After two years of applying for a year-long teacher exchange to Australia with no matches on the horizon, Carla Knezevich of Spirit River (north of Grande Prairie) was about to withdraw permanently from the ATA’s teacher exchange program.
Then the program co-ordinator joined forces with her Australian counterpart to devise a novel idea. They both had applicants who wanted to do an exchange but couldn’t commit to the usual full-year period anymore. So they proposed a short-term exchange over school holidays, as is offered to administrators.
Consequently, Knezevich hosted Australian teacher Jessica Fry at Ste. Marie School for three weeks in March. She then visited Goonawarra Primary School in Sunbury, Australia, for two weeks in July.
Short exchange provides “ultimate PD opportunity”
Teachers and students explore similarities and differences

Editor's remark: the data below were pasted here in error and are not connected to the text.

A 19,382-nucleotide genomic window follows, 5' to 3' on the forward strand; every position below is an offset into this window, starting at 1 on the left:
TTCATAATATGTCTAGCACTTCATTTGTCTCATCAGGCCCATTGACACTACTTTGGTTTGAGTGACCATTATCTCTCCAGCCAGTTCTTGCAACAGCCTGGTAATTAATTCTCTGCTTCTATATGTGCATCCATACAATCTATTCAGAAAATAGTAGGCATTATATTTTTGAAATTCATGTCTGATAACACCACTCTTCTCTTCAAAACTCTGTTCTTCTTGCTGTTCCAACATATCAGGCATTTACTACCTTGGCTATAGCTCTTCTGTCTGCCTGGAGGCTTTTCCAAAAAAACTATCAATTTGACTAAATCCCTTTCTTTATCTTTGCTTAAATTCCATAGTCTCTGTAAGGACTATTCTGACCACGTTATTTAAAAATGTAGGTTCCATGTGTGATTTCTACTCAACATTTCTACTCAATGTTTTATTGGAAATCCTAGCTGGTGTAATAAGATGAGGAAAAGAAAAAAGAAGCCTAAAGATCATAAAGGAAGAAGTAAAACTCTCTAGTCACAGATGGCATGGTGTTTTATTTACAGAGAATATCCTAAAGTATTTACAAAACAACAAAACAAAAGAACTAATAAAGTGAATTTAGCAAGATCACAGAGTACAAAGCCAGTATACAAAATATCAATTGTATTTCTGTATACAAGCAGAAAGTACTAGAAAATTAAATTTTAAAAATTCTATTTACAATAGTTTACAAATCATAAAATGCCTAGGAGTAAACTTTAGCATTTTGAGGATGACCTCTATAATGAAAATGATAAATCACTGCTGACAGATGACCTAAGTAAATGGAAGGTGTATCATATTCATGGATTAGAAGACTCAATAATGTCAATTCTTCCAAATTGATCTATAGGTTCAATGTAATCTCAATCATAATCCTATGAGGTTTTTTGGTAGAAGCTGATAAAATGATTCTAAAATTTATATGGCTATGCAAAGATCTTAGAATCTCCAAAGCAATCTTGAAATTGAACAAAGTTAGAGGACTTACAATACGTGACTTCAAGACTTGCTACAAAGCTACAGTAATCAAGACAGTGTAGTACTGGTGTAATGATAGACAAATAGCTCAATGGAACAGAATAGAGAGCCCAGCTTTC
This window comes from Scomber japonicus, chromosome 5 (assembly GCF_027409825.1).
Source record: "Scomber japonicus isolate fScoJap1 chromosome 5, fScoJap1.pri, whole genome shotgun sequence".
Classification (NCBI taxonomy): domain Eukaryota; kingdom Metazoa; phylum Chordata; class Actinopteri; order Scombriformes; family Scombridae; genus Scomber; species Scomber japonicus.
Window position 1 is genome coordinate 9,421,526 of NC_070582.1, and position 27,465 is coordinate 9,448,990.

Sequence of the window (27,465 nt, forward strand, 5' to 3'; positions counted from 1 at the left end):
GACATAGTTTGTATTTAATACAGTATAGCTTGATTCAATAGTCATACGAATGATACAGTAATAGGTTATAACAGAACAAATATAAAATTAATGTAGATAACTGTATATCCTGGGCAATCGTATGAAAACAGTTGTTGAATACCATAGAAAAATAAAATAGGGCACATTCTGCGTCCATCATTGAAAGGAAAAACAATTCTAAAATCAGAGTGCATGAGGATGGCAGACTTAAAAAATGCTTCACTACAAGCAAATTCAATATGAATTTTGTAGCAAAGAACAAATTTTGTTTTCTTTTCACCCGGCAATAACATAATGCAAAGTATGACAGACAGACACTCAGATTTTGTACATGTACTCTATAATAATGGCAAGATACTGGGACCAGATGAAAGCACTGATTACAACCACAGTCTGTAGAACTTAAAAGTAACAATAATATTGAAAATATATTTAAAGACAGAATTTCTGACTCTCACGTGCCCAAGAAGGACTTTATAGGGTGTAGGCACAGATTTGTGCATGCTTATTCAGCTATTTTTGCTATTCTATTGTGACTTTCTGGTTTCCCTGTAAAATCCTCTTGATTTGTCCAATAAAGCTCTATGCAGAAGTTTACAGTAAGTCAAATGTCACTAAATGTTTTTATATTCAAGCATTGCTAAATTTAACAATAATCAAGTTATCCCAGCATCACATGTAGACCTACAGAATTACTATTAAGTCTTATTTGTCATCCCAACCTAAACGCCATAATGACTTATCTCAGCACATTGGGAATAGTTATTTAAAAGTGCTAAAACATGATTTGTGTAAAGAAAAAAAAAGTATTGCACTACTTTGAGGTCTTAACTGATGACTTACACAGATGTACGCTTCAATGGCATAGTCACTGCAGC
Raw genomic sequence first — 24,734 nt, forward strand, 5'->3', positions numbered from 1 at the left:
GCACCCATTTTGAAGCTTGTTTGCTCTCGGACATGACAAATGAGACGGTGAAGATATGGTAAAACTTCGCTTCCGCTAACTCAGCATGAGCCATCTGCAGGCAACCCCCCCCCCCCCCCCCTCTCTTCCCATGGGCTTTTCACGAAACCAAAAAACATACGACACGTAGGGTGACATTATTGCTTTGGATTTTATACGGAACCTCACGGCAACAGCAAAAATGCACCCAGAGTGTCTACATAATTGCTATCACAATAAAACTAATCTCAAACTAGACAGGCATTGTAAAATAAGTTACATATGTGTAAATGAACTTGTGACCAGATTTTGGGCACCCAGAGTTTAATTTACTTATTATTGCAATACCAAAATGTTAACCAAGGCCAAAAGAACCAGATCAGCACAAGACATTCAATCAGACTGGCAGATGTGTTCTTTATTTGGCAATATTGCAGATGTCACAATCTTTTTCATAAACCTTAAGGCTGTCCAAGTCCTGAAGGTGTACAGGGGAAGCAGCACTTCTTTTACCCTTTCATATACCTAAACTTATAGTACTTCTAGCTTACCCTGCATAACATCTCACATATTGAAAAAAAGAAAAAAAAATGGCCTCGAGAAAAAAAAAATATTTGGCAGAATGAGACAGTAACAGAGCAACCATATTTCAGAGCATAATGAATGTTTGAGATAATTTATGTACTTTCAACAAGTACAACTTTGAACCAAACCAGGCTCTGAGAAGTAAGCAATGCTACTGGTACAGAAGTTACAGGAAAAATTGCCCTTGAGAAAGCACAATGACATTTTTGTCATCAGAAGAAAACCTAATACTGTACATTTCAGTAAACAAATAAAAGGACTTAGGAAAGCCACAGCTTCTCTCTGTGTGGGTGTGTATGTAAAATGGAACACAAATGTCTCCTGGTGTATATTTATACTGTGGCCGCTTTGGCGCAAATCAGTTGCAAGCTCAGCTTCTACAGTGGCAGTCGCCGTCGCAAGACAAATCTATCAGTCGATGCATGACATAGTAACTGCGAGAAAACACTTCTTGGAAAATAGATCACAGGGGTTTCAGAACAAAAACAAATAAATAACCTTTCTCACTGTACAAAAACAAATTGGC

Carla Knezevich, Special to the ATA News
As I reflect on my short-term teacher exchange to Australia, I am feeling beyond blessed. Although this was not the year-long swap I had applied for, it was the ultimate PD opportunity.
Having a teacher with an accent in the classroom was a novelty for our students. They loved the differences between the countries that we discussed. In Canada, we made lists of words that were different, we explored different animals, and Jessica even brought some vegemite and minties (Australian treats) for the kids to taste. She shared Australian storybooks with our class and brought letters from her school to share with other grades in our school.
The students loved learning about her sense of adventure by listening to all the new activities and foods she was trying for the first time, like skiing, ice skating and her all-time favourite food, poutine! Jessica inspired learning and excitement in the classroom. It was great having another body in the classroom to bounce ideas off of and discuss how things are done differently and the same between the schools.